Monday, May 9, 2011

The Separation of Church and State is Good For Everyone

The founding fathers "were well aware of the fact that God had given them and all of mankind very specific litmus tests in the Bible that they needed to apply to all government officials before putting them into positions of power." This is a quote from a website ( that uses David Barton's revisionist history to argue against the separation of church and state. Barton, as I hope you are already aware, is a favorite among the religious right as is evidenced by this website using his research to dispel the "myth" of separation of church and state. As I previously posted, potential presidential contender Mike Huckabee argues that Americans should be forced to listen to David Barton (at gun-point no less) and claims he is the greatest historian in the United States today. I beg to differ.

The people over at seem to not understand the same thing that Barton and other religious right proponents don't understand. The Constitution of the United States expressly forbids religious tests for public office in Article VI: "The Senators and Representatives before mentioned, and the Members of the several State Legislatures, and all executive and judicial Officers, both of the United States and of the several States, shall be bound by Oath or Affirmation, to support this Constitution; but no religious Test shall ever be required as a Qualification to any Office or public Trust under the United States." While they can rant on and on about the personal religious beliefs of some of the founding fathers, none of that changes what is written in Article VI. If the founders intended for this country to be a Christian nation, they could have explicitly called for it. They could have removed that clause in Article VI, or have never included it.

This past weekend, my wife and I visited the Library of Congress and they have an entire exhibit devoted to the creation of the Declaration of Independence, the U.S. Constitution and the Bill of Rights. In the exhibit there is a section detailing the numerous potential amendments that were considered for inclusion in the Bill of Rights. There were hundreds of proposed amendments, but the final ten selected included freedom of religion, among other freedoms. The First Amendment states, in part, that "Congress shall make no law respecting an establishment of religion, or prohibiting the free exercise thereof..." Tell me, if our government/country was supposed to be Christian, why would the founders have granted religious freedom? Granting religious freedom allows citizens to worship (or not worship) as they choose. The First Amendment does not state that the word "religion" should only apply to the different sects of Christianity. Allowing religious freedom for all citizens does not indicate a desire for the country to be Christian, it indicates a desire for religious freedom and an end to government persecution of different religious beliefs.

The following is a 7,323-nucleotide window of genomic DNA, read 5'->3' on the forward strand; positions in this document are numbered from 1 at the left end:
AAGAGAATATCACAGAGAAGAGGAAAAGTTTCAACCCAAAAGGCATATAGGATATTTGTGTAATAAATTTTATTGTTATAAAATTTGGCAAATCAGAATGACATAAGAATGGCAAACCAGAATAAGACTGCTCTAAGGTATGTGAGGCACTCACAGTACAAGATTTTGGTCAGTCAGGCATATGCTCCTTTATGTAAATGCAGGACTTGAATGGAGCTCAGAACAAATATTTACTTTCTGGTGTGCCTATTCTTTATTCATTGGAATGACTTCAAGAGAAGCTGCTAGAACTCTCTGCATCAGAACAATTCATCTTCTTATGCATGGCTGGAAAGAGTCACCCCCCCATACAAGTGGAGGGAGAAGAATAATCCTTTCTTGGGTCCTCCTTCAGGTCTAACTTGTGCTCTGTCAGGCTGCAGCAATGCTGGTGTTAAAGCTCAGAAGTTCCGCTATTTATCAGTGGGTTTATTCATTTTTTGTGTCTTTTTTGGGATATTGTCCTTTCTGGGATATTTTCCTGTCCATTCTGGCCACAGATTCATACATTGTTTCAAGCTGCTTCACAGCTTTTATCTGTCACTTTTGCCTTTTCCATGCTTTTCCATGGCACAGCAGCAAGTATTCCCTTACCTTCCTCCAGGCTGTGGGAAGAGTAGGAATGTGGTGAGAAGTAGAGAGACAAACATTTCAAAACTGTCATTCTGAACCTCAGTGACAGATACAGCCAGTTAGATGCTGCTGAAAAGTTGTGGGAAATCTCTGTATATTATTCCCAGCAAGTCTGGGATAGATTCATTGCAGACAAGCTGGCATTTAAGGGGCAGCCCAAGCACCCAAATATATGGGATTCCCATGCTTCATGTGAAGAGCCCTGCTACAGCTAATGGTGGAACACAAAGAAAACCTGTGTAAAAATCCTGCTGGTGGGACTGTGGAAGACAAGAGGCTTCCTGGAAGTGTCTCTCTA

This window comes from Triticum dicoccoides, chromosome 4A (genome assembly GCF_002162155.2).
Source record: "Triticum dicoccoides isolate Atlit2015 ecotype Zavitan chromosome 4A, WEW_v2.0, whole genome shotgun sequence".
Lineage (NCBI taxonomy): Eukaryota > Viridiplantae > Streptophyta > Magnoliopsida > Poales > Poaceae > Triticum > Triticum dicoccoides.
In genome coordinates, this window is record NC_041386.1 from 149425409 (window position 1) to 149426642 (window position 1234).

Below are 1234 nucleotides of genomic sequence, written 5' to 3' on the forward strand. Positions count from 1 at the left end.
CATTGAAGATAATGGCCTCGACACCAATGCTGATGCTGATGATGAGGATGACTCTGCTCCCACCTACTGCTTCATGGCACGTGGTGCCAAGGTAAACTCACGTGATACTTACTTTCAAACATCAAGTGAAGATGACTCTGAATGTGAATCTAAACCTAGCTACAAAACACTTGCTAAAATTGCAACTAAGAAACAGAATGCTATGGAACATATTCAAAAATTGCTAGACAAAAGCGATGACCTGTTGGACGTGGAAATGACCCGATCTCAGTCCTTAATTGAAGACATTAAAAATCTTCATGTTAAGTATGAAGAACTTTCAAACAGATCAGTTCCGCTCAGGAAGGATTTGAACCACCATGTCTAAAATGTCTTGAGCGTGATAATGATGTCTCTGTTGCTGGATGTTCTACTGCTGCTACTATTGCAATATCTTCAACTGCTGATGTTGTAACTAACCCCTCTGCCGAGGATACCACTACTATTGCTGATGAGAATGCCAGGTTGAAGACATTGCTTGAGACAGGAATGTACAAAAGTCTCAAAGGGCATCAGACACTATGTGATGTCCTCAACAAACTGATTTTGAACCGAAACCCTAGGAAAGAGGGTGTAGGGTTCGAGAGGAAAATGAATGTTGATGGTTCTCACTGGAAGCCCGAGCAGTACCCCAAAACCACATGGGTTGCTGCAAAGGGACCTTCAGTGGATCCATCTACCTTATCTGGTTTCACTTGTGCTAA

One of the arguments against Thomas Jefferson's famous quote about a "wall of separation between church and state," is that it was not intended to be viewed in the way we now see it, and that it has no legal authority because it is not found in the Constitution. They are correct that the phrase holds no legal authority and also that the exact phrase is not found in the Constitution. However, if we apply this logic to their arguments stemming from personal letters from and between the founders that allegedly indicate the framers intent for a Christian nation, are we not drawn to the same conclusion? The personal letters and feelings of our founding fathers toward religion are not legal justifications for a Christian, or non-Christian nation. I have no doubt that many of the founders were exceptionally religious (Christian) individuals. What I doubt is that they were so sure that their supposed intent to make this a Christian nation would be expressly understood that they failed to make that known in the one document that is the foundation of our country.

Separation of church and state is good for all involved. It allows churches, and other religious entities, the freedom to worship as they choose. It ensures (or is supposed to ensure) that the government will remain neutral in matters of religious faith, neither showing preference nor intolerance toward a particular religious belief. This concept is what has allowed religion to flourish in the United States. It is this concept that has been emulated around the world by nations that have had similar issues with government-sponsored religion. Perhaps most interestingly, it is a lack of religious freedom that the religious right (and most everyone else) despises about Islamic nations, yet it is what they seem to be striving toward in the United States. I for one am thankful that our founding fathers had had enough of government-mandated religion and decided to make their new nation one where all would be free to believe, or not, in whatever religion they felt was true. This is one of our country's foundational rights and the desire to end it should not be praised or taken lightly. I am sure none of us wants to live in a country where the government dictates which religion is the correct one - although that would make for an interesting debate.

1 comment:

  1. So while "seperation of church and state" is not in the Constitution or any of the legal documents found in the US Government archives, on phrase that is found that is rather telling:

    "As the Government of the United States of America is not, in any sense, founded on the Christian religion" Seems pretty straight forward to me. Although they will do all sorts of mental gymnastics to rationalize that away...

    And Barton's revisionism seems to want to take credit for just about any idea that is considered "good" no matter what evidence is lined up against it: